• Jacob Powley

Dominic Cummings has won some over - but trying to manipulate us has been his job for years

In an unprecedented move, The Prime Minister's chief advisor took questions from the press in the garden of 10 Downing Street yesterday, after the weekend's press coverage was dominated by allegations that he had breached lockdown rules. It is true that Cummings answered some criticisms well and managed to win over some of the public yesterday - but there are still holes in his story which remain unfilled.

During his initial statement, he admitted to going back to work after his wife had thrown up, which is a symptom. Of course it's a mild symptom, but if he was concerned enough about having Covid that he drove to Durham on the grounds of childcare, surely he should have been concerned enough not to go back into Downing Street? This goes against all advice and is a breach of the rules.

Secondly, he has family in London - a support network which could have been acessed nearby rather than driving the length of the country. He hasn't explained why he didn't use them. Surely he would have done, if he hadn't had the luxury of a second home, like 99% of the population? Thousands of people are furious that they found themselves in similar situations and followed the rules, and the fact that half the cabinet have now said that he acted as any decent father would have done, essentially telling those families that if they really loved their children, they'd have broken the rules too, is insulting. Had all of the people that found themselves in the same circumstances taken the same steps, lockdown would not have been properly enforced. Many of the British public have missed their loved ones' deaths and funerals by sticking to the rules, yet Mr Cummings this felt that his was an exceptional circumstance.

Another controversy his social media warriors have cited is the Labour MP who attended a funeral during lockdown. I agree he should have the whip removed because it's also a clear breach, but at least he had the decency to apologise, which Cummings didn't. Likewise, many of those people defending Cummings to the hilt were furious at Neil Ferguson and Catherine Calderwood - both of whom rightly resigned. Of course they were different situations but there's no consistency - one group is still allowed to break the rules and another isn't. The drive to Barnard Castle for an eyesight test is clearly an inadequate defence - and in itself is probably a distraction mechanism, as scores of (admittedly hilarious) memes have dominated social media since the statement.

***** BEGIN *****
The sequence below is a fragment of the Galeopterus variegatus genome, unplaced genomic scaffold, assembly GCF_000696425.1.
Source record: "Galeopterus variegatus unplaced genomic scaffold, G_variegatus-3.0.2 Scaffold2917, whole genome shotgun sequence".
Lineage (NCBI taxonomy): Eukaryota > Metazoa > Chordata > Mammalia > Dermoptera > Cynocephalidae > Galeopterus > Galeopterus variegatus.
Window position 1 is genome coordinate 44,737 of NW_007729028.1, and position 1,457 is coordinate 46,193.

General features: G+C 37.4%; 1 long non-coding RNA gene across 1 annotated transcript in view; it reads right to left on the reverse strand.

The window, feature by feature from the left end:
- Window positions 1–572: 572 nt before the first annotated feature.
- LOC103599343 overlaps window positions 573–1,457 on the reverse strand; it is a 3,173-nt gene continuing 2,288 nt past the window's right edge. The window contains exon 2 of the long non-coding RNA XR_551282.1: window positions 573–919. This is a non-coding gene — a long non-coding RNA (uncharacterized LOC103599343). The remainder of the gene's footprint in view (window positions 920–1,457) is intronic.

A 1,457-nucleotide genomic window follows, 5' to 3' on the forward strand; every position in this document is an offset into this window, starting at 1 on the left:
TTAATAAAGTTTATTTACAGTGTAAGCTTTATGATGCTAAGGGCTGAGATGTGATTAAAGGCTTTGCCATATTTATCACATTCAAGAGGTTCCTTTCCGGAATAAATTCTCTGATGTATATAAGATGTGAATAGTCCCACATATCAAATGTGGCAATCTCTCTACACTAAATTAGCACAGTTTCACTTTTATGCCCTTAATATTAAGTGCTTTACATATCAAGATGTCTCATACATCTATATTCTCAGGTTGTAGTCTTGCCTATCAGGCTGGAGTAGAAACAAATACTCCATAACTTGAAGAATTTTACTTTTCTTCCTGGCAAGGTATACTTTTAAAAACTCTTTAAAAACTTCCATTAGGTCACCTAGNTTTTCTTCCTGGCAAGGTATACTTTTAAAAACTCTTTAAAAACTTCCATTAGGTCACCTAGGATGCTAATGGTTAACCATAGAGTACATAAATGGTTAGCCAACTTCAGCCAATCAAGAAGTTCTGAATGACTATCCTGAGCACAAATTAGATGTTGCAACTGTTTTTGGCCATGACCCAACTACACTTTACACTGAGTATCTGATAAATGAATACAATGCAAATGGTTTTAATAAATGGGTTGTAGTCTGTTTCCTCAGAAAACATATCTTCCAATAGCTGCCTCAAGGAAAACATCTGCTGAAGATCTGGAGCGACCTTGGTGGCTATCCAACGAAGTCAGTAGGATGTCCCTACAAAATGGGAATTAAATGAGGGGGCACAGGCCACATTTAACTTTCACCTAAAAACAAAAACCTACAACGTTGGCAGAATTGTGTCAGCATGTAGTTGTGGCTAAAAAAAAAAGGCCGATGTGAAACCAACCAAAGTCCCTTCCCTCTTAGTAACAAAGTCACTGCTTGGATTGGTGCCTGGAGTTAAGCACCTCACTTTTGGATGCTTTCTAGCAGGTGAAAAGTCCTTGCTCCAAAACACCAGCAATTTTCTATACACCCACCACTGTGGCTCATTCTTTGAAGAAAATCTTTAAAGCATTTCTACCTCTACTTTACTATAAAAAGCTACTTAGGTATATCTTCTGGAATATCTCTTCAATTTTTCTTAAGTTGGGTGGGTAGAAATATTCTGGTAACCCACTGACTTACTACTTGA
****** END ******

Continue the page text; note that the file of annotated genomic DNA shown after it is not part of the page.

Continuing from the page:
He cleverly played the sympathy card and the "us against the media" narrative, as he so successfully did during the referendum and last year's General Election. Whilst it is clear that some of the press have overplayed their hand and hounded him during the weekend, which is wrong, that doesn't mean Cummings didn't break the rules he almost definitely helped to set. He's a strategist - it's his job to manipulate peoples' emotions - don't be fooled by it.

For those who know little about the man, I'd highly recommend the BBC documentary "Taking Control: The Dominic Cummings Story" and Channel 4 drama "Brexit:The Uncivil War"

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